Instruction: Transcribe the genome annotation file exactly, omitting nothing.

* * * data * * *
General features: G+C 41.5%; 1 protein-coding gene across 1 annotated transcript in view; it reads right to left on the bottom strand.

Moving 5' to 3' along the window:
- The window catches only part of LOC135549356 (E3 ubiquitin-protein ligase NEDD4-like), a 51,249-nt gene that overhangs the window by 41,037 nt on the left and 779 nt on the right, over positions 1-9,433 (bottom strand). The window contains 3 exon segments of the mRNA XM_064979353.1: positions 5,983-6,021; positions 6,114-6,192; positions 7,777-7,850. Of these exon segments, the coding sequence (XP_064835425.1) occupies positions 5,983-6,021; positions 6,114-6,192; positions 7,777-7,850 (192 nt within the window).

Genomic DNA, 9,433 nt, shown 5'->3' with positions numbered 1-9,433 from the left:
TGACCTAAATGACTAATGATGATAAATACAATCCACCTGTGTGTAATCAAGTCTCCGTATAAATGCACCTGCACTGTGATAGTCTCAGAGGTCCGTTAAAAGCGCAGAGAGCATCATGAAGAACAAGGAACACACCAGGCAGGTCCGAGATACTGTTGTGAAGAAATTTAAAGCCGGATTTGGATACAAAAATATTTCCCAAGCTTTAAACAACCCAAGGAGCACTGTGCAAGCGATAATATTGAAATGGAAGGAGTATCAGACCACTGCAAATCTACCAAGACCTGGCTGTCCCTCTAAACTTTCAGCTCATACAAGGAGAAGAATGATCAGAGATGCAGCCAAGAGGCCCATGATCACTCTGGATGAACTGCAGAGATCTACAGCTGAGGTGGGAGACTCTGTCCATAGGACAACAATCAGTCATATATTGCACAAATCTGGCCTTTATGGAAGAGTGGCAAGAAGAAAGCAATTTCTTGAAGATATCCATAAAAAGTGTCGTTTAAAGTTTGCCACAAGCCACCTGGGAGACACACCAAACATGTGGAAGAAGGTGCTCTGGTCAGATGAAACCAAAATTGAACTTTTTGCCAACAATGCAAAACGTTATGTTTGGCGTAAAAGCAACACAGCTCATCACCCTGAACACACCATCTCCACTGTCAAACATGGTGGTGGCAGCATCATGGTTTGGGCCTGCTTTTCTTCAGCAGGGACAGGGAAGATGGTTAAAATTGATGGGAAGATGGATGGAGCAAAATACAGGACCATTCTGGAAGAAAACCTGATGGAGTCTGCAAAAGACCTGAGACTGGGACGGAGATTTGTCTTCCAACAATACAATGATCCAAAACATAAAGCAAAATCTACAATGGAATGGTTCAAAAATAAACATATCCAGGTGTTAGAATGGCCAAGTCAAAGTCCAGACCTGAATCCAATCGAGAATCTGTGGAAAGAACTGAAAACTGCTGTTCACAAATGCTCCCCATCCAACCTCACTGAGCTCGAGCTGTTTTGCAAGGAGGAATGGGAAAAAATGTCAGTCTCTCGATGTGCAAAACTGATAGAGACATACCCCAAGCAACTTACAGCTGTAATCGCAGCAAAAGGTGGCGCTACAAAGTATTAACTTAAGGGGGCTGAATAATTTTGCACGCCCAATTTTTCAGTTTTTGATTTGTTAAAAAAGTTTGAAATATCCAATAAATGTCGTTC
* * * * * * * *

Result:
General features: G+C 41.5%; 1 protein-coding gene across 1 annotated transcript in view; it reads right to left on the bottom strand.

Moving 5' to 3' along the window:
- The window catches only part of LOC135549356 (E3 ubiquitin-protein ligase NEDD4-like), a 51,249-nt gene that overhangs the window by 41,037 nt on the left and 779 nt on the right, over positions 1-9,433 (bottom strand). The window contains 3 exon segments of the mRNA XM_064979353.1: positions 5,983-6,021; positions 6,114-6,192; positions 7,777-7,850. Of these exon segments, the coding sequence (XP_064835425.1) occupies positions 5,983-6,021; positions 6,114-6,192; positions 7,777-7,850 (192 nt within the window).

Genomic DNA, 9,433 nt, shown 5'->3' with positions numbered 1-9,433 from the left:
TGACCTAAATGACTAATGATGATAAATACAATCCACCTGTGTGTAATCAAGTCTCCGTATAAATGCACCTGCACTGTGATAGTCTCAGAGGTCCGTTAAAAGCGCAGAGAGCATCATGAAGAACAAGGAACACACCAGGCAGGTCCGAGATACTGTTGTGAAGAAATTTAAAGCCGGATTTGGATACAAAAATATTTCCCAAGCTTTAAACAACCCAAGGAGCACTGTGCAAGCGATAATATTGAAATGGAAGGAGTATCAGACCACTGCAAATCTACCAAGACCTGGCTGTCCCTCTAAACTTTCAGCTCATACAAGGAGAAGAATGATCAGAGATGCAGCCAAGAGGCCCATGATCACTCTGGATGAACTGCAGAGATCTACAGCTGAGGTGGGAGACTCTGTCCATAGGACAACAATCAGTCATATATTGCACAAATCTGGCCTTTATGGAAGAGTGGCAAGAAGAAAGCAATTTCTTGAAGATATCCATAAAAAGTGTCGTTTAAAGTTTGCCACAAGCCACCTGGGAGACACACCAAACATGTGGAAGAAGGTGCTCTGGTCAGATGAAACCAAAATTGAACTTTTTGCCAACAATGCAAAACGTTATGTTTGGCGTAAAAGCAACACAGCTCATCACCCTGAACACACCATCTCCACTGTCAAACATGGTGGTGGCAGCATCATGGTTTGGGCCTGCTTTTCTTCAGCAGGGACAGGGAAGATGGTTAAAATTGATGGGAAGATGGATGGAGCAAAATACAGGACCATTCTGGAAGAAAACCTGATGGAGTCTGCAAAAGACCTGAGACTGGGACGGAGATTTGTCTTCCAACAATACAATGATCCAAAACATAAAGCAAAATCTACAATGGAATGGTTCAAAAATAAACATATCCAGGTGTTAGAATGGCCAAGTCAAAGTCCAGACCTGAATCCAATCGAGAATCTGTGGAAAGAACTGAAAACTGCTGTTCACAAATGCTCCCCATCCAACCTCACTGAGCTCGAGCTGTTTTGCAAGGAGGAATGGGAAAAAATGTCAGTCTCTCGATGTGCAAAACTGATAGAGACATACCCCAAGCAACTTACAGCTGTAATCGCAGCAAAAGGTGGCGCTACAAAGTATTAACTTAAGGGGGCTGAATAATTTTGCACGCCCAATTTTTCAGTTTTTGATTTGTTAAAAAAGTTTGAAATATCCAATAAATGTCGTTC